In various embodiments of the present invention, the PHR+ software can be viewed on any computing device, requiring no internet access, such that medical staff is not required to download any software to view the user's medical information. All necessary data and software code can be contained or stored on the user device—whether automatically displayed on a medical professional's device or viewed/retrieved from the user device itself (e.g., smartwatch, smartphone, wearable, ID card, etc.). Accordingly, the best and most detailed information can be presented to the medical professional at the point of care, and instantly.

Registration and initial use 50 of the system of the present invention is shown in the flow diagram of FIG. 10. As stated herein, insertion or initial use of the device 12 or software 14 can initiate a member or user creation step 52. Terms of use and other privacy/use information can be displayed to the user at step 54. The user can choose not to have their health records and information sent to and synchronized with the health record hub 18/database 15. If not, that device 12 can function as a standalone, self-contained, device which will still be updated and maintained by the user for use by medical personnel (step 56). If the user does select the option of having the health record data compiled and accessed at the hub 18, the referenced notification and other verification steps can be performed at step 58. From there, the device 12 is assigned the GUID (step 60) and is capable of automatically syncing to the personal health database 15 at the hub 18 (step 62).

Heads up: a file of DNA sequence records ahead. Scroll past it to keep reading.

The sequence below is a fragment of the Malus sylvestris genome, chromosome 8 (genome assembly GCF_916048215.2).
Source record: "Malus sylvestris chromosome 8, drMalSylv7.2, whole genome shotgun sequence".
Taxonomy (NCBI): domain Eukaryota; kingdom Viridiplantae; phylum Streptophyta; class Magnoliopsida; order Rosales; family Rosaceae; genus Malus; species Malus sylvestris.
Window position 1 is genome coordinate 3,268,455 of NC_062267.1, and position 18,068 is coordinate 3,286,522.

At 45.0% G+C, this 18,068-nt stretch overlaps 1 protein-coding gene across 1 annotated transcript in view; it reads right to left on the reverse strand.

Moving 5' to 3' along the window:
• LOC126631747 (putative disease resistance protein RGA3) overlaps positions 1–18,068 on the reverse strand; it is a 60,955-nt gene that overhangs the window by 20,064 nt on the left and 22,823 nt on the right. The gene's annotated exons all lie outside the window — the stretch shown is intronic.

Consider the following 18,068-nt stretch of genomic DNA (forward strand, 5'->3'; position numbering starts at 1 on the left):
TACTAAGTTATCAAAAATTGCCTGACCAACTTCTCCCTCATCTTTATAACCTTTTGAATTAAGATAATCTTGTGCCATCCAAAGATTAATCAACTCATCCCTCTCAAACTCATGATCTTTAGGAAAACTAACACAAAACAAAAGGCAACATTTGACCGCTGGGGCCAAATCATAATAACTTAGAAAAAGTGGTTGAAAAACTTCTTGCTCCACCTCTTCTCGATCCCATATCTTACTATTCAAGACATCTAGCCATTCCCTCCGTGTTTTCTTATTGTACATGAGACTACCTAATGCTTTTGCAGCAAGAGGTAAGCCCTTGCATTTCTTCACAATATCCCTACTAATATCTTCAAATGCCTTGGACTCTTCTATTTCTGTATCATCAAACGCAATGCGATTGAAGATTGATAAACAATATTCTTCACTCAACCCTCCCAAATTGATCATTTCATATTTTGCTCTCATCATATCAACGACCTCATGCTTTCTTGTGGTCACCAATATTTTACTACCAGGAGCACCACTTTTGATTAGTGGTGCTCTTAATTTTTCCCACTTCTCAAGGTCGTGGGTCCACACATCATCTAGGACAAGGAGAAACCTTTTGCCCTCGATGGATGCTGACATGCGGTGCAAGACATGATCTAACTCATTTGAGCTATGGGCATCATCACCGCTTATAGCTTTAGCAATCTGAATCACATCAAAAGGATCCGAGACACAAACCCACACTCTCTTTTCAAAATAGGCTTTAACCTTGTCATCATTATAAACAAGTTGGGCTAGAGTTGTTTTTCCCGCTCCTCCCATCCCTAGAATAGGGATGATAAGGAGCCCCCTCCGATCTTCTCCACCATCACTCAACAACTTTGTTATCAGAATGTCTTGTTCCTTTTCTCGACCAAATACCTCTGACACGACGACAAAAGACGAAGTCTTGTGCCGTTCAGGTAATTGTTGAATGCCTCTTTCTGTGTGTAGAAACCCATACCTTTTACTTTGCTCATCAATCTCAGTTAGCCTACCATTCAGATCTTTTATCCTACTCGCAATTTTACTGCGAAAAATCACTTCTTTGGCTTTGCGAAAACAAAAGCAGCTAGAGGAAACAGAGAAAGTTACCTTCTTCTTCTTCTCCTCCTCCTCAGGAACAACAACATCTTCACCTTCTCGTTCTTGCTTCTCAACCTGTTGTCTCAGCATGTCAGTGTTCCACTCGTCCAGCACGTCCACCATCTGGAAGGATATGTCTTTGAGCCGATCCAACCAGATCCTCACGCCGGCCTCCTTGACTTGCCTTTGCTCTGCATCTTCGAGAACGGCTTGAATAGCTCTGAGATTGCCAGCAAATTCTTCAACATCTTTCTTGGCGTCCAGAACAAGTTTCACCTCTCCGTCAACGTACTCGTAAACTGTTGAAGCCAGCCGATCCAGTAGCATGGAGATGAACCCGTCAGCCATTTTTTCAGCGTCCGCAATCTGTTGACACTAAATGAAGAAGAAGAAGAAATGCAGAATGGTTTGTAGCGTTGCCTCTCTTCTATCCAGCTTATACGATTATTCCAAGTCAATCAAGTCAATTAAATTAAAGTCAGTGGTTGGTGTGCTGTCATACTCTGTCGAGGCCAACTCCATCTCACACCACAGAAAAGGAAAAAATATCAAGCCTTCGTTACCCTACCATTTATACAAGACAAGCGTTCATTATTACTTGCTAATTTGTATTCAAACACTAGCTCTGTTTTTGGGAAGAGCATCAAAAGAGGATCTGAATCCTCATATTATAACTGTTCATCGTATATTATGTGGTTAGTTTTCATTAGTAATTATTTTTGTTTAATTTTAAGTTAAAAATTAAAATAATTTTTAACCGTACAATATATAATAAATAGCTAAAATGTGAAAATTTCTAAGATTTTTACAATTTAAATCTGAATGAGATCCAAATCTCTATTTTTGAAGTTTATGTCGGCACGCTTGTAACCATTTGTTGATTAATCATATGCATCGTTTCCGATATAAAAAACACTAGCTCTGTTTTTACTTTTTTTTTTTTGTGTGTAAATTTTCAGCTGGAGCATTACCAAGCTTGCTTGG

FIGS. 11-13 show flow diagrams for web-based, USB-based, and mobile-based personal record registration and use 70, respectively. At a login or like screen, a user can enter the personal record system. As such, registration options are displayed for the user at steps 74-80. The user can login if they are already registered. If not, the user can input registration information to link the user data and personal health record information with the system 10 so that a protected database 15 is configured for syncing across one or more devices (step 98). If the user does not wish to register, use of the system and access to the user's personal health information is isolated at step 76 to the user's device and not saved and synced across the centralized database 15—e.g., provided as a self-contained PHR. Again, this process of registration and use is available across a plurality of platforms and devices (e.g., web-based, USB wearable or device, mobile app, ID card, etc.). Syncing can be associated with the database 15 in accordance with the device GUID (steps 84-86).

FIGS. 14-16 depict use diagrams for electronically receiving and/or processing 90 the user's personal health information. Namely, physicians, health professional staff, and the like, can scan or otherwise read data from the user device, as shown at steps 92-100. This can occur via RFID tags, QR codes, NFC tags, wireless or wired data transfer, etc. The scanned (or otherwise linked/readable) data can initially be processed to determine if the user exists in a database at step 94. If the user does exist, access to that user's health information in the database 15 (step 98) is readable for displaying, viewing, and processing. As shown at step 100 and described herein, a predefined portion of the user's data can be designated as “public” and made correspondingly available. Other personal or private health data for the user can require a password known or provided by the user.